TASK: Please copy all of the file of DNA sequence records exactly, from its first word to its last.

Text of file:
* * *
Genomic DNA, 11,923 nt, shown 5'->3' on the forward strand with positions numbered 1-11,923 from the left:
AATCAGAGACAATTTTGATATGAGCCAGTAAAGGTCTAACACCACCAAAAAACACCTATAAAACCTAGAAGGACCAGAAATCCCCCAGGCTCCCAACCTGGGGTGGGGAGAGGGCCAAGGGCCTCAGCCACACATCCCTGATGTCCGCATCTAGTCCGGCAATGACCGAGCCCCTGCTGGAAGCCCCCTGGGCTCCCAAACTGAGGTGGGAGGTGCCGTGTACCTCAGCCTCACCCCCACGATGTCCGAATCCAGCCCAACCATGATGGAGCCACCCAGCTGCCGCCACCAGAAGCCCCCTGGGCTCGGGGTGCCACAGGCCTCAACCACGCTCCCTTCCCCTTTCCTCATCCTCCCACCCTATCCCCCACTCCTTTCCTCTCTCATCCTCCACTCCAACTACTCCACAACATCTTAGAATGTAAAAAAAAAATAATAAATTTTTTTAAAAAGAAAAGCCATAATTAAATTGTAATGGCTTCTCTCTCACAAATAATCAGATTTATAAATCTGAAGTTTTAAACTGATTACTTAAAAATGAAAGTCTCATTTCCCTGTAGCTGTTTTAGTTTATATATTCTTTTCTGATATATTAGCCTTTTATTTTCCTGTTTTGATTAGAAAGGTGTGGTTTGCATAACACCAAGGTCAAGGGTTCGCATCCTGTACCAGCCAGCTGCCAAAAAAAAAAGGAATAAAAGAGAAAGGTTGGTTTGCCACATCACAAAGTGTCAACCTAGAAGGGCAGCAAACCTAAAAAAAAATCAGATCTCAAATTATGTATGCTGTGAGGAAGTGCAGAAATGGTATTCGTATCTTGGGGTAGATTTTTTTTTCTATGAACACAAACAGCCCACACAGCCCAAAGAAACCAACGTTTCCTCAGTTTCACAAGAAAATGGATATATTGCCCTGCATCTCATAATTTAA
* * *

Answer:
Genomic DNA, 11,923 nt, shown 5'->3' on the forward strand with positions numbered 1-11,923 from the left:
AATCAGAGACAATTTTGATATGAGCCAGTAAAGGTCTAACACCACCAAAAAACACCTATAAAACCTAGAAGGACCAGAAATCCCCCAGGCTCCCAACCTGGGGTGGGGAGAGGGCCAAGGGCCTCAGCCACACATCCCTGATGTCCGCATCTAGTCCGGCAATGACCGAGCCCCTGCTGGAAGCCCCCTGGGCTCCCAAACTGAGGTGGGAGGTGCCGTGTACCTCAGCCTCACCCCCACGATGTCCGAATCCAGCCCAACCATGATGGAGCCACCCAGCTGCCGCCACCAGAAGCCCCCTGGGCTCGGGGTGCCACAGGCCTCAACCACGCTCCCTTCCCCTTTCCTCATCCTCCCACCCTATCCCCCACTCCTTTCCTCTCTCATCCTCCACTCCAACTACTCCACAACATCTTAGAATGTAAAAAAAAAATAATAAATTTTTTTAAAAAGAAAAGCCATAATTAAATTGTAATGGCTTCTCTCTCACAAATAATCAGATTTATAAATCTGAAGTTTTAAACTGATTACTTAAAAATGAAAGTCTCATTTCCCTGTAGCTGTTTTAGTTTATATATTCTTTTCTGATATATTAGCCTTTTATTTTCCTGTTTTGATTAGAAAGGTGTGGTTTGCATAACACCAAGGTCAAGGGTTCGCATCCTGTACCAGCCAGCTGCCAAAAAAAAAAGGAATAAAAGAGAAAGGTTGGTTTGCCACATCACAAAGTGTCAACCTAGAAGGGCAGCAAACCTAAAAAAAAATCAGATCTCAAATTATGTATGCTGTGAGGAAGTGCAGAAATGGTATTCGTATCTTGGGGTAGATTTTTTTTTCTATGAACACAAACAGCCCACACAGCCCAAAGAAACCAACGTTTCCTCAGTTTCACAAGAAAATGGATATATTGCCCTGCATCTCATAATTTAA